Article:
On 12 December 1971, Ben Purcell, leading a group of nine POWs from the Skid Row camp, was assigned to a small “Mountain Camp” located in a mountainous area known as K-49, approximately 50 miles north of Hanoi near Thai Nguyen. As they left Skid Row, the POWs were blindfolded and transported in cages mounted on the back of a jeep. Purcell later speculated that the North Vietnamese authorities separated the Americans from the Skid Row, believing they were all military intelligence officers. The prisoners initially perceived K-49 as a state prison under civilian control rather than a military facility.

At Mountain Camp, prisoners were confined to individual cells and permitted to venture outside only within the small enclosed area connected to each cell. One building housed five cells, while another contained four. Despite being kept in isolation, each 10’ x 10’ cell was equipped with a table, a stool, a straw mattress on a bed, and a latrine. The latrine featured a cement sit-down toilet and a small tub for water, used both for flushing the toilet and for personal showers.

The attached area for each cell was constructed of concrete and enclosed with barbed wire across the top. Although prisoners had most of the day to spend in their respective “veranda,” the guards allowed only one prisoner out at a time. Three meals were served daily. In a notable incident, Ben Purcell—having escaped Skid Row in December 1969 and only to be recaptured—managed to escape from Mountain Camp and eluded capture for 30 hours in March 1972.

The entire compound was enclosed by a 9-foot-high fence made of bamboo and covered with various plants. The vines covered the barbed wire over the exercise area for each cell, and the roof and walls of the two buildings were coated with tar and kerosene. Trees were strategically planted around the cell blocks, indicating deliberate efforts to camouflage the camp. Additionally, there was a separate building designated for the guards’ quarters, along with two guard towers.

Indications suggesting the war was winding down were making their way through the camp by October 1972. The guards appeared more amicable, the quality of food, now including meat, improved, and American prisoners were permitted to eat together as a group. A camp officer even rode a bicycle to a village five miles away to procure lemons and limes for the prisoners. The two German volunteer nurses were asked to sign a document detailing the food provided for each meal.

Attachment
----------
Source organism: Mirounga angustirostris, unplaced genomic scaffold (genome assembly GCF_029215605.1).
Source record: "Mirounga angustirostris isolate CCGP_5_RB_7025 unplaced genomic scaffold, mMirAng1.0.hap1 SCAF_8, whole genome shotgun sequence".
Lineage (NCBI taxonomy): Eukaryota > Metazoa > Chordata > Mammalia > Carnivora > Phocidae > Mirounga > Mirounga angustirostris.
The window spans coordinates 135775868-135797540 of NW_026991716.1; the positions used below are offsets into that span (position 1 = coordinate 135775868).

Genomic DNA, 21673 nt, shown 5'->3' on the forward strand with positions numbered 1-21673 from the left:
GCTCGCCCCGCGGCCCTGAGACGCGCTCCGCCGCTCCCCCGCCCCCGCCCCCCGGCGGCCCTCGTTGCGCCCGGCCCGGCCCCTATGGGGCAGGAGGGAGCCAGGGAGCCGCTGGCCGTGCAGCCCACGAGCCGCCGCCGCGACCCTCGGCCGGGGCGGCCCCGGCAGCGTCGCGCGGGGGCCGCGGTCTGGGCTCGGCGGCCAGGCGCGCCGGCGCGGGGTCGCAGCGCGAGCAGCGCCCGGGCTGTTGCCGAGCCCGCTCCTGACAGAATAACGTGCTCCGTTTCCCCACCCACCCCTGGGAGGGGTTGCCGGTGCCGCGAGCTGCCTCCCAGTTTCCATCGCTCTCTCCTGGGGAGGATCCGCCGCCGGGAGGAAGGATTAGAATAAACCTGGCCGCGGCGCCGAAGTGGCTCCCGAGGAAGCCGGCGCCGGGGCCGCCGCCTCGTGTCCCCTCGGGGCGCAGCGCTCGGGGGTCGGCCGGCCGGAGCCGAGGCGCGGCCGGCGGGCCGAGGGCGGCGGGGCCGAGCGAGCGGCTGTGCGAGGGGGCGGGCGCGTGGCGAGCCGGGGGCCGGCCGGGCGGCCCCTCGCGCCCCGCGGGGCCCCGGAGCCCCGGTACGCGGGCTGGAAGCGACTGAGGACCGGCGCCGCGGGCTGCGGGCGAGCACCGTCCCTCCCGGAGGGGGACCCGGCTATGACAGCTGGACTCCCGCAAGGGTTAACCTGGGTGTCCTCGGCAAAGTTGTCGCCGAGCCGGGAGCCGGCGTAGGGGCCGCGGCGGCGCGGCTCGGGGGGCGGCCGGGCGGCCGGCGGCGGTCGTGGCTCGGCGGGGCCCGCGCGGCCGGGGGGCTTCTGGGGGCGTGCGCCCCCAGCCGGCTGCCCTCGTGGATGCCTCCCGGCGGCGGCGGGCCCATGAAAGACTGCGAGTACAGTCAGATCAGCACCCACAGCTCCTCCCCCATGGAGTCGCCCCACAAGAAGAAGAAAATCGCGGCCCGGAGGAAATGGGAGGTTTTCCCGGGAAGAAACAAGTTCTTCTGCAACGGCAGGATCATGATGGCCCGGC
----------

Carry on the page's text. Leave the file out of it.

Notably, ailing civilian POW Charles Willis—having been captured in South Vietnam during the 1968 Tet offensive—received special attention. The 28 vitamin B-1 shots and other care enabled him to recover. Prisoners were even allowed to work in a small garden within the camp walls. On 28 January 1973, the camp closed, and all POWs were transferred to the Hanoi Hilton’s New Guy Village. Over the next two weeks, they received substantial rations of meat, fish, chowder and bread, along with physical examinations. On February 9, the now healthier POWs joined others in the Vegas compound.

Chales Willis
Monika Schwinn

Two German civilian hospital workers for a Catholic aid society captured in 1969 by the Vietcong in South Vietnam and moved to Mountain Camp, Bernard Diehl and Monika Schwinn, were sent to the Hanoi Hilton separately after the American POWs. During their initial 10 days at the Hanoi Hilton, they were kept isolated before rejoining the rest of the former Mountain Camp prisoners. 

Bernard Diehl

Mountain Camp prisoners included:  civilian Bernhard Diehl, Ted Gostas, civilian Philip Manhard, Ben Purcell, Donald Rader, civilian Monika Schwinn, civilian Eugene Weaver and civilian Charles Willis.

A ninth American civilian captive was included in the group.  On September 9, 1970 , Bobby Joe Keesee, a criminal fleeing authority in Thailand, stole a small aircraft and flew east into North Vietnam. He ran out of fuel and landed on a beach.  He was quickly captured.  Keesee could not explain his actions to the Vietnamese.  Keesee was assumed to be a CIA intelligence officer and was treated as such until his release March 14th, 1973 during Operation Homecoming.  Keesee was flown to Clark Air Force Base and quietly kept separate from the American POWs.  He currently is serving a lengthy prison term for murder and other crimes. 

Recommended Reading

Love & Duty
We came to help
Bean Camp to Briar Patch-Life in the POW Camps of Korea and Vietnam

 Thanks to Scott Dillingham for his research and composition of the above introduction to the “Mountain POW Camp.”